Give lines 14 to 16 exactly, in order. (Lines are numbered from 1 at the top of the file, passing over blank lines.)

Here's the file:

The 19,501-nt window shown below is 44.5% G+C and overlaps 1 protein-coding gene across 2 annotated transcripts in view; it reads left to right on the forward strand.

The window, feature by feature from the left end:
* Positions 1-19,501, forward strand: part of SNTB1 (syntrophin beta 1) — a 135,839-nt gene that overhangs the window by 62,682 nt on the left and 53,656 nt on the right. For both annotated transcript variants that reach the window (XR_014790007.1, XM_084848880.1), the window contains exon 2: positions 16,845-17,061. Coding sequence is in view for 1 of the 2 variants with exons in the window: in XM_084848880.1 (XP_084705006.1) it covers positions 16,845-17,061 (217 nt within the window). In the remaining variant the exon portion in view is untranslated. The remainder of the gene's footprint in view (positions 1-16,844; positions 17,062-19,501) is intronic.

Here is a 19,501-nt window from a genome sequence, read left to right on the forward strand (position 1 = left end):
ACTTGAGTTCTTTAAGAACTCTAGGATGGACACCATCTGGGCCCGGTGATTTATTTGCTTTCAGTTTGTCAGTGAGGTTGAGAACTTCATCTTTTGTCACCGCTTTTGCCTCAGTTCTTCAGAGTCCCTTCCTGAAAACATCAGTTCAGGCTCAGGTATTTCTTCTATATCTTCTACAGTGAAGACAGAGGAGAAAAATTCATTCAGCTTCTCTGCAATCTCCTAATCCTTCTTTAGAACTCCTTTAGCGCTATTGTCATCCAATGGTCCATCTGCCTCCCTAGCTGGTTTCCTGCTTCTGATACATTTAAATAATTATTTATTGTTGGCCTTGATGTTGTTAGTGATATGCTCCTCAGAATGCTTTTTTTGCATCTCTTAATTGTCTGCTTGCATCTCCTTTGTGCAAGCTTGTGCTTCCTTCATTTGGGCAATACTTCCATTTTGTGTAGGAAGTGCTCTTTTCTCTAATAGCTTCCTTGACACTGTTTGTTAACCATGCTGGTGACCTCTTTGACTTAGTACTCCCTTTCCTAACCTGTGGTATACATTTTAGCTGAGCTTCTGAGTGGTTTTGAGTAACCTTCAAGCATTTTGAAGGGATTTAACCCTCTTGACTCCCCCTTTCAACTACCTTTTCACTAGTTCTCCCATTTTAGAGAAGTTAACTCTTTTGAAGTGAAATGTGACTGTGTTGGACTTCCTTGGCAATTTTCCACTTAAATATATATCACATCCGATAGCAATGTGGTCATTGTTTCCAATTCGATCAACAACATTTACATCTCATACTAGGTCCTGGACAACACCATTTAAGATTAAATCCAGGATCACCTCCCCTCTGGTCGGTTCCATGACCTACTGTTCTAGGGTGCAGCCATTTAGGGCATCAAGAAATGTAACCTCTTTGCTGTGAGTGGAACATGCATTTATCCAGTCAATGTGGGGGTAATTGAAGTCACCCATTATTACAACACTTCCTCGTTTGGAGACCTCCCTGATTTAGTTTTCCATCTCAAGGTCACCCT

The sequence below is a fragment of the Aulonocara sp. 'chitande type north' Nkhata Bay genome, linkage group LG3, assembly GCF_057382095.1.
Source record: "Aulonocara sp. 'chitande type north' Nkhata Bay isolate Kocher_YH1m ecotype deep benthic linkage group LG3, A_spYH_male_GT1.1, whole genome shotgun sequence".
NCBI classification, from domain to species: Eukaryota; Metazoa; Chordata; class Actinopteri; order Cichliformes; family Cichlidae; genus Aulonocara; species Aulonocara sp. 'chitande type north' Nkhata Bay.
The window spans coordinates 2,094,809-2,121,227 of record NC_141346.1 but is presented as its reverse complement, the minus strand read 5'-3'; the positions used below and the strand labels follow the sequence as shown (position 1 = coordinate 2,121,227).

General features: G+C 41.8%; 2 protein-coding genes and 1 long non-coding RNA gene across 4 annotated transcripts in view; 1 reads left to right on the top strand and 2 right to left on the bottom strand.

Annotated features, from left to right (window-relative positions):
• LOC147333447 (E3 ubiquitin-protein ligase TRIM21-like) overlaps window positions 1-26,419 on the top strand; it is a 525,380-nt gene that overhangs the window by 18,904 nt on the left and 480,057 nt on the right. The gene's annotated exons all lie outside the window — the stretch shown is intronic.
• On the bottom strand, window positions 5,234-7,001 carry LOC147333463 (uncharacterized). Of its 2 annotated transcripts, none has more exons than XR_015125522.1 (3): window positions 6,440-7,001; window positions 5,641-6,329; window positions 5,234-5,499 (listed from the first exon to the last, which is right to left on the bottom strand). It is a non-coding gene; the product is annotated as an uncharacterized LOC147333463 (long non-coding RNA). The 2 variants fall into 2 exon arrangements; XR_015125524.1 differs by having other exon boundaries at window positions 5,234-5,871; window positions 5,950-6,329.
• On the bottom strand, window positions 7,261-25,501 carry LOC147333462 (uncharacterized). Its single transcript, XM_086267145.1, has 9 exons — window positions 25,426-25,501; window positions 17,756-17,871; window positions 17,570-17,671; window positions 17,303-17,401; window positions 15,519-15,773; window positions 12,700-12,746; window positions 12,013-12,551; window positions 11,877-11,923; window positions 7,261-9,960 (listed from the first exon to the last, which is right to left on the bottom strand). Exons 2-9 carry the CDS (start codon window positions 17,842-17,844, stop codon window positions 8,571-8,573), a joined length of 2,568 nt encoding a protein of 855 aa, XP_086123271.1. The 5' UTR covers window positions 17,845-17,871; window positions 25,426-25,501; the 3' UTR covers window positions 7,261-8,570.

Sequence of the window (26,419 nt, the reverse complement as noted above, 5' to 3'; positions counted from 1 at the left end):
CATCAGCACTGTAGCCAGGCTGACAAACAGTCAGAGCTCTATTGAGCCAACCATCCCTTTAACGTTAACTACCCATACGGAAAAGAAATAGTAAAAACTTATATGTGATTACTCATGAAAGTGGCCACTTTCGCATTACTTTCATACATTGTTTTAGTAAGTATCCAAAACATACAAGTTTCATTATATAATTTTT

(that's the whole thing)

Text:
• On the bottom strand, window positions 7,261-25,501 carry LOC147333462 (uncharacterized). Its single transcript, XM_086267145.1, has 9 exons — window positions 25,426-25,501; window positions 17,756-17,871; window positions 17,570-17,671; window positions 17,303-17,401; window positions 15,519-15,773; window positions 12,700-12,746; window positions 12,013-12,551; window positions 11,877-11,923; window positions 7,261-9,960 (listed from the first exon to the last, which is right to left on the bottom strand). Exons 2-9 carry the CDS (start codon window positions 17,842-17,844, stop codon window positions 8,571-8,573), a joined length of 2,568 nt encoding a protein of 855 aa, XP_086123271.1. The 5' UTR covers window positions 17,845-17,871; window positions 25,426-25,501; the 3' UTR covers window positions 7,261-8,570.

Sequence of the window (26,419 nt, the reverse complement as noted above, 5' to 3'; positions counted from 1 at the left end):
CATCAGCACTGTAGCCAGGCTGACAAACAGTCAGAGCTCTATTGAGCCAACCATCCCTTTAACGTTAACTACCCATACGGAAAAGAAATAGTAAAAACTTATATGTGATTACTCATGAAAGTGGCCACTTTCGCATTACTTTCATACATTGTTTTAGTAAGTATCCAAAACATACAAGTTTCATTATATAATTTTT